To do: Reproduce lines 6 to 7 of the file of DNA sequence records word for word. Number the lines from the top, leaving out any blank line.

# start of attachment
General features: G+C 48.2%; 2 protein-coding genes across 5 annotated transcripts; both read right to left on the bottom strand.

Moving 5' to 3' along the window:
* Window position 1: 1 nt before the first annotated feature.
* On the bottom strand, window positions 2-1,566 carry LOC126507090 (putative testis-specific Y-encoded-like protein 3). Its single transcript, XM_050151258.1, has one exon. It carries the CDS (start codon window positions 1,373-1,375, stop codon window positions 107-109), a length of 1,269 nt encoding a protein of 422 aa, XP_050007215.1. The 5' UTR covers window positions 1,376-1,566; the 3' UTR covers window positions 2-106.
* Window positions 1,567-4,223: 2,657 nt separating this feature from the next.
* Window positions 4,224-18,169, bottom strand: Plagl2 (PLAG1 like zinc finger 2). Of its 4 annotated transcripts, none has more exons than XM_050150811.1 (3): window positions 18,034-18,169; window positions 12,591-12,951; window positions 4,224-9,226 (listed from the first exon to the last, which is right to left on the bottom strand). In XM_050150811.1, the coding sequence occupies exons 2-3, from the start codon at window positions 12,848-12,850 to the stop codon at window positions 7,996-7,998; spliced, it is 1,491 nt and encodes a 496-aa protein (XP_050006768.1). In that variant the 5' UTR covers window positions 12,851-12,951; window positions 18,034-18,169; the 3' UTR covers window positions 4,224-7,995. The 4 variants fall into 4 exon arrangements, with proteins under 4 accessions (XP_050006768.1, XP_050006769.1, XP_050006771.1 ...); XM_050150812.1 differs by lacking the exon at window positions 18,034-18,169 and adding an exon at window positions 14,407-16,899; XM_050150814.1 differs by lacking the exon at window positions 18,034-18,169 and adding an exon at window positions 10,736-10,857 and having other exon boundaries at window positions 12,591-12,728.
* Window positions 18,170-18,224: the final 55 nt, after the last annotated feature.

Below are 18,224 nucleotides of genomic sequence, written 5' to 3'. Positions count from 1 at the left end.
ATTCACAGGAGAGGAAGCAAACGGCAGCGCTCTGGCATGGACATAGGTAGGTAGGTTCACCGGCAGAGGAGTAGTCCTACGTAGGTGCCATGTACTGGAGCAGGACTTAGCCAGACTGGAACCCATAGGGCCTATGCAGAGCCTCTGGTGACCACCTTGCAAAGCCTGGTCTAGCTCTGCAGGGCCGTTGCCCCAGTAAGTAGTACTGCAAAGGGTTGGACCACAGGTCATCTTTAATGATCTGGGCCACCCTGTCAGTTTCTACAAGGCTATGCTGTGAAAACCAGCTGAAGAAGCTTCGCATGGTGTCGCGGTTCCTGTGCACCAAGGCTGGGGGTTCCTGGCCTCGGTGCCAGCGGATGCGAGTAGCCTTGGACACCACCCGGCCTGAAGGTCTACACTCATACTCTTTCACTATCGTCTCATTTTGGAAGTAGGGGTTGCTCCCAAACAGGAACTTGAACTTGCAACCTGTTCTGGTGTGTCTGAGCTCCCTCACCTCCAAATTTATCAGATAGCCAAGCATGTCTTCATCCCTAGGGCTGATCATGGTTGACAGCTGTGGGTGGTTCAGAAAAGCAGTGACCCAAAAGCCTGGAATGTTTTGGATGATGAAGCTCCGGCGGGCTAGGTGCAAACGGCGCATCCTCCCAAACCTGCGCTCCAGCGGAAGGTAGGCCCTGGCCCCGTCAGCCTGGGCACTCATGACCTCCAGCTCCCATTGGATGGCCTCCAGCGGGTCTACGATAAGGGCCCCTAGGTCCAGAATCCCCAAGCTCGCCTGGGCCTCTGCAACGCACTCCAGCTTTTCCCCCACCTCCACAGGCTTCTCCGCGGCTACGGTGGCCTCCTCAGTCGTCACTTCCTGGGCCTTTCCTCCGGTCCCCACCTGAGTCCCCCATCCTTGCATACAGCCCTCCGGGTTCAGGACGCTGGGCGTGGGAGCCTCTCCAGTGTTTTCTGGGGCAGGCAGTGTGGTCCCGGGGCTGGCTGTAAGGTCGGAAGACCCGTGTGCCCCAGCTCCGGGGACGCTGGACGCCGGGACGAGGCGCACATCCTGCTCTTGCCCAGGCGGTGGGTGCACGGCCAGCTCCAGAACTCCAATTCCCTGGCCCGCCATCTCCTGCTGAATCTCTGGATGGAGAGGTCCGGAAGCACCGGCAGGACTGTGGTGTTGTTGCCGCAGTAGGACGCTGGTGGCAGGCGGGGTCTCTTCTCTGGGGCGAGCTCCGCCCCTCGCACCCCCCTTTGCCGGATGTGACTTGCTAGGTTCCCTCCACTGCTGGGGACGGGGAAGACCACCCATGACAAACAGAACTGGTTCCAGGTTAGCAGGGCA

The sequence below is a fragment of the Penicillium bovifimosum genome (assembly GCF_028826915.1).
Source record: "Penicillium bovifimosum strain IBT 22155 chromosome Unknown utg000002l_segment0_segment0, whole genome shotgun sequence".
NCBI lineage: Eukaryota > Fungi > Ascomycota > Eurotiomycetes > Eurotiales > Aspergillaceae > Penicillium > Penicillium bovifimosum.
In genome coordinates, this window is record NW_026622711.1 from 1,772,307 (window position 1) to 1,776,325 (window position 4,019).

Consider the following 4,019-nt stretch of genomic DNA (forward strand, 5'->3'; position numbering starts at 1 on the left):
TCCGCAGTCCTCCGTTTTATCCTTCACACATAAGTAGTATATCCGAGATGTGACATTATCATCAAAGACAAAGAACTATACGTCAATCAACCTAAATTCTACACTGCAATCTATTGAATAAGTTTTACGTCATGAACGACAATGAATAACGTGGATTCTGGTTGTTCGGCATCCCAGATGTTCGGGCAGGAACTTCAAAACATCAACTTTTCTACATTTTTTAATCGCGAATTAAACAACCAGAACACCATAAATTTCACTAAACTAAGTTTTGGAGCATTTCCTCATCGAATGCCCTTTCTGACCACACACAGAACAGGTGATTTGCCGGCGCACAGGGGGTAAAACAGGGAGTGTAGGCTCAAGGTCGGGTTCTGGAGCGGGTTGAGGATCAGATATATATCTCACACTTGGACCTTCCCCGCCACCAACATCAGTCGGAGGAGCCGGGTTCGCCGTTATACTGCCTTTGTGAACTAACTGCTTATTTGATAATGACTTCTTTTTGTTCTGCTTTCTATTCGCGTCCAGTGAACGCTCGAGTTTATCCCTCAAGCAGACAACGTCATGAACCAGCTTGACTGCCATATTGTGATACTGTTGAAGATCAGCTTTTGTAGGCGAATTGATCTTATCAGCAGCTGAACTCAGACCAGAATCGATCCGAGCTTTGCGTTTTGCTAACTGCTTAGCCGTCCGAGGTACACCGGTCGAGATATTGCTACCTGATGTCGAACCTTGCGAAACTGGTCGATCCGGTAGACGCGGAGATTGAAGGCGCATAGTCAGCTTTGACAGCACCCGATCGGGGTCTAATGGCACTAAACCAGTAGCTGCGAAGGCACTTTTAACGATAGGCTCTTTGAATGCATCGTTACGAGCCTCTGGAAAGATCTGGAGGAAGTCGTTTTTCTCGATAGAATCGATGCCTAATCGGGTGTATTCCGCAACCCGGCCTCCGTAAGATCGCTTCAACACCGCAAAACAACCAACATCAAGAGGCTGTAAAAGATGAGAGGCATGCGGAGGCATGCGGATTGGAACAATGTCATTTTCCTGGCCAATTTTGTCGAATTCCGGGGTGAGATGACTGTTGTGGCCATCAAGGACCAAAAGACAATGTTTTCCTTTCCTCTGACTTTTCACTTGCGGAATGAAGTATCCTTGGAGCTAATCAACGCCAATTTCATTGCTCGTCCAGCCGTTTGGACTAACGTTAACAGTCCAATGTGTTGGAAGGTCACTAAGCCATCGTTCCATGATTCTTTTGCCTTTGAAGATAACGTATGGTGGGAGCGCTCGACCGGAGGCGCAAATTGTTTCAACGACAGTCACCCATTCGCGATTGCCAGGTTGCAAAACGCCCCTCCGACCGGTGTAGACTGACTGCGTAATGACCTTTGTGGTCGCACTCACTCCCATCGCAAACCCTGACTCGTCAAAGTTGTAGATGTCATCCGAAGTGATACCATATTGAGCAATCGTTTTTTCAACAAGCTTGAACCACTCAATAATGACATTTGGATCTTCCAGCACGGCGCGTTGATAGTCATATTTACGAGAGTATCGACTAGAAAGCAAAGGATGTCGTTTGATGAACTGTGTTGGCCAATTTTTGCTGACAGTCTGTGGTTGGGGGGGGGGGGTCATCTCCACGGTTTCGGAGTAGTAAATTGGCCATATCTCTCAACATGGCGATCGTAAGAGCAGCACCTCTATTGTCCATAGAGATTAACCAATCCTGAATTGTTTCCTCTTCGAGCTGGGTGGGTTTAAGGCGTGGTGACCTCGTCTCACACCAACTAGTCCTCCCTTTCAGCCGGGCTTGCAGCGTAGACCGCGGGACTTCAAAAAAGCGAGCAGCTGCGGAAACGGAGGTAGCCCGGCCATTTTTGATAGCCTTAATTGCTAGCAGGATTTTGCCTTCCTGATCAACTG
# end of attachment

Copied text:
* Window positions 4,224-18,169, bottom strand: Plagl2 (PLAG1 like zinc finger 2). Of its 4 annotated transcripts, none has more exons than XM_050150811.1 (3): window positions 18,034-18,169; window positions 12,591-12,951; window positions 4,224-9,226 (listed from the first exon to the last, which is right to left on the bottom strand). In XM_050150811.1, the coding sequence occupies exons 2-3, from the start codon at window positions 12,848-12,850 to the stop codon at window positions 7,996-7,998; spliced, it is 1,491 nt and encodes a 496-aa protein (XP_050006768.1). In that variant the 5' UTR covers window positions 12,851-12,951; window positions 18,034-18,169; the 3' UTR covers window positions 4,224-7,995. The 4 variants fall into 4 exon arrangements, with proteins under 4 accessions (XP_050006768.1, XP_050006769.1, XP_050006771.1 ...); XM_050150812.1 differs by lacking the exon at window positions 18,034-18,169 and adding an exon at window positions 14,407-16,899; XM_050150814.1 differs by lacking the exon at window positions 18,034-18,169 and adding an exon at window positions 10,736-10,857 and having other exon boundaries at window positions 12,591-12,728.
* Window positions 18,170-18,224: the final 55 nt, after the last annotated feature.